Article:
For my instruction in the classroom this means that I will find a nice balance between technology use and direct instruction. I will continue to provide ample opportunities for my students to work collaboratively on solving real world problems and making the classroom environment a collaborative one rather than the traditional model of one direction where the teacher holds the information. I will encourage my students to use digital media such as blogs, and twitter.
Here is my first attempt at a flipped lesson creation using iMovie and edpuzzle. Check it out and enjoy. https://edpuzzle.com/embed/a/558dff3a462ec046037b4fea/558dfae8462ec046037b4f94
I have never experienced a flipped lesson before, but creating one was pretty easy. I took slides that I had already created for a regular directed instruction lesson on clouds and saved them as image files. Then I imported those slides as images to iMovie. Once the images were in iMovie I recorded a script that I had written for each slide over them, creating a movie. Once the movie was finished, I transferred it into EDpuzzle (an awesome resource, thank you Professor Knight!) While in EDpuzzle I was able to locate exact points within the video to add different types of questions to make sure that students watched the video in entirety. EDpuzzle is neat because you are not restricted to certain types of questions, you can have true/false, multiple choice, an even open ended critical thinking questions. I chose to use EDpuzzle because it tracks the progress of your students and gives them the opportunity to correct their answers to the quiz before they can move on to the next question, therefore ensuring that they master the material before moving on.
Up until this point I was completely against flipping a classroom because I felt that it would prevent the natural free flowing movement of knowledge and understanding and questioning from students. However, my thoughts have been changed and I have completely changed my opinion on the matter, at least for my middle school students. I think flipping a classroom environment would be perfect for middle school, especially some of the easier content and concepts of science. I think it would be great for students to watch a lecture at home, and then bring their questions into class the following day, which would also allow for more time spent on lab activities and project based learning.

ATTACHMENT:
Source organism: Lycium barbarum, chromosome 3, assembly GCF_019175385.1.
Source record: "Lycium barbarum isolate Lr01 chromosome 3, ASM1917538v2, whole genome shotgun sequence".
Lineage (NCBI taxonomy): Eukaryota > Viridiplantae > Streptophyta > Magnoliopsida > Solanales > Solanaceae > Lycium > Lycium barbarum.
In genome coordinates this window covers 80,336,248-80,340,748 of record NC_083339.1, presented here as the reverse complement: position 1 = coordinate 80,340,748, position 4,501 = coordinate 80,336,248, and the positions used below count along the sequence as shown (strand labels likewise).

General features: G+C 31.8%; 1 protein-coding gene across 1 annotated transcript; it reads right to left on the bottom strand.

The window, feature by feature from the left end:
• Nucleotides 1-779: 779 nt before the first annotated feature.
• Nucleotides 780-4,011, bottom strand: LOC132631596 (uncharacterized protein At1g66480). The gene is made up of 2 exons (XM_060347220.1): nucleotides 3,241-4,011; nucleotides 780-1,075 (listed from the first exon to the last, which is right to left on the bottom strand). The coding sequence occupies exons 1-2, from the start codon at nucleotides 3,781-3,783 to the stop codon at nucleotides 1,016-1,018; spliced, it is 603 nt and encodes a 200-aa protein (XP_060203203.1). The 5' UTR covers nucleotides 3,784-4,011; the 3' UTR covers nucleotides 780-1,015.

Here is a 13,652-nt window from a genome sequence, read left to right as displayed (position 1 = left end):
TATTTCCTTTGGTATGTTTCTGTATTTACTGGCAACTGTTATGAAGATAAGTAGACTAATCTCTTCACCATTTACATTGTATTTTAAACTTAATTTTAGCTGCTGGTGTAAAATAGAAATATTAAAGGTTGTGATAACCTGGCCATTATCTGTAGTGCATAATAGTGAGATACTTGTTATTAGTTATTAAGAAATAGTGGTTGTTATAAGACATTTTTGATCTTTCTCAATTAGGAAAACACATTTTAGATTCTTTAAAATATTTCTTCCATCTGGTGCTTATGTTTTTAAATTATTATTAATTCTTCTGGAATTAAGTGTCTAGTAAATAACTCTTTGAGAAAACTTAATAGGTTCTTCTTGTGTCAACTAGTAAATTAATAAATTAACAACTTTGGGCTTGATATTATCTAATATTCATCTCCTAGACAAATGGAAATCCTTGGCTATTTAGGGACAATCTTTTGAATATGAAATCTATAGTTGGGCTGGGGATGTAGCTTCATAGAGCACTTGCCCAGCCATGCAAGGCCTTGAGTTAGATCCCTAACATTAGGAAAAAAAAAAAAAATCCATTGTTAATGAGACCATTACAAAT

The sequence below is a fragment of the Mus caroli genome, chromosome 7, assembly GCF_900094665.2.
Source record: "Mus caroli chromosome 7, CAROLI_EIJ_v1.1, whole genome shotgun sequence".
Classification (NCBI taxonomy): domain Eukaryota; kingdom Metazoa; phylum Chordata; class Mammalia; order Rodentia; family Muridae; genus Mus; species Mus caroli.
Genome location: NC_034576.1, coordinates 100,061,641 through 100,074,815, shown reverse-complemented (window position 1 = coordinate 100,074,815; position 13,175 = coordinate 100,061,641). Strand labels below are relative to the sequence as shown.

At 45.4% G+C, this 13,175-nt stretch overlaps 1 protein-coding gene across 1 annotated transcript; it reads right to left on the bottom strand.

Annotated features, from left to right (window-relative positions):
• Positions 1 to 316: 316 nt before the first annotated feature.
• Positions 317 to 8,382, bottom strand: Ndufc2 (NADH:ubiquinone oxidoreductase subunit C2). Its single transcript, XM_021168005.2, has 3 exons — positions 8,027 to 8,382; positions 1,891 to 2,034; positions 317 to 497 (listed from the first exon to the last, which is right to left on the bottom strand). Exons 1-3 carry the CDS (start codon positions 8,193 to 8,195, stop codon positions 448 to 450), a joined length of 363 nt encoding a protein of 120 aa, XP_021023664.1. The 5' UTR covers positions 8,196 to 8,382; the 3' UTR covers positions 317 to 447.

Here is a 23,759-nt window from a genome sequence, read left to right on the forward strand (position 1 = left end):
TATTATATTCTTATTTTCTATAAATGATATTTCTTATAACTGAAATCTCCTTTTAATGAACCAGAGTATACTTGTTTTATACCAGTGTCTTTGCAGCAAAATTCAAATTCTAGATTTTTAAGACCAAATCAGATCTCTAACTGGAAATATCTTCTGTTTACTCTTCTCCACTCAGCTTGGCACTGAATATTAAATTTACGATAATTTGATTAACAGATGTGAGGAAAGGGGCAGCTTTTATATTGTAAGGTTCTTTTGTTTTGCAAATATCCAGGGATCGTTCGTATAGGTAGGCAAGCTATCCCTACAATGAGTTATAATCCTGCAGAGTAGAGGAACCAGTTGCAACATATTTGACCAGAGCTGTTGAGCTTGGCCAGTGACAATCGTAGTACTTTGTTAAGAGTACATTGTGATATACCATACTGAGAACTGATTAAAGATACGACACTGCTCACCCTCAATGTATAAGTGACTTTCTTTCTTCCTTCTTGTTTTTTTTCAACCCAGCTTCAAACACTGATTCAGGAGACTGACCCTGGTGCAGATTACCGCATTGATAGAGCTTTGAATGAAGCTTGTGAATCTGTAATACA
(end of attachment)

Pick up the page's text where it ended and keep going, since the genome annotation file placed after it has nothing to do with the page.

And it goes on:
I wish i could say that I will commit to flipping instruction for every day, but because I teach so many different classes third through eighth grade and seventh grade geography, I just don’t think I can make the commitment. However, I will do my best as I definitely see the benefit for the students. Perhaps if I do one flipped lesson per grade, per week, I would be off to a good start.
I recently watched the TED Talk Education is Broken, and I could not agree more with what Chris Lehmann had said. I love how he began his talk with the concept behind High School Stinks and continued with reasons why such as: you have to do what you’re told, continually asking yourself and your teachers about why you need to know the material, being pretested to find out and confirm everything you don’t know and what you are worst in. *Tear*
Later on Lehmann discusses that schools should teach students how to learn, and how to open the minds of young individuals to ideas and critical thinking. This is the direction that education is moving and I believe that teachers are jumping on board at a fast rate, however, there is some red tape that is preventing them from being able to forge ahead with 100% commitment. As long as benchmark testing is required by state’s teachers hands are tied. Sure teachers can incorporate projects and STEM initiated programs into the time that they have at the end of each unit before “the test” but it is simply not enough. A turnaround in education is in order and testing has to go! Assessment is possible through other means but as educators we have to show its importance and validity to our superiors- not an easy task.
The face of education has changed with education and schools and classrooms should no longer be thought of as “silo’s of information, but rather lenses to the world”, as previously stated by Chris Lehmann. “School’s were initially built on a model of information scarcity, but we are now on information overload” a thought discussed by Lehmann to show the change that technology has brought to the education system. Students used to have to go to school to find out information, but now students need to go to school to figure out how to use the information that is available at their fingertips with a click of the mouse or a touch of a screen.
STEM and Interdisciplinary programs have tried to accomplish this, but unfortunately, we are still in the early stages of an educational revolution. Keep at it educators and get your school leader’s on board, #doit4thekids and #doit4thefuture.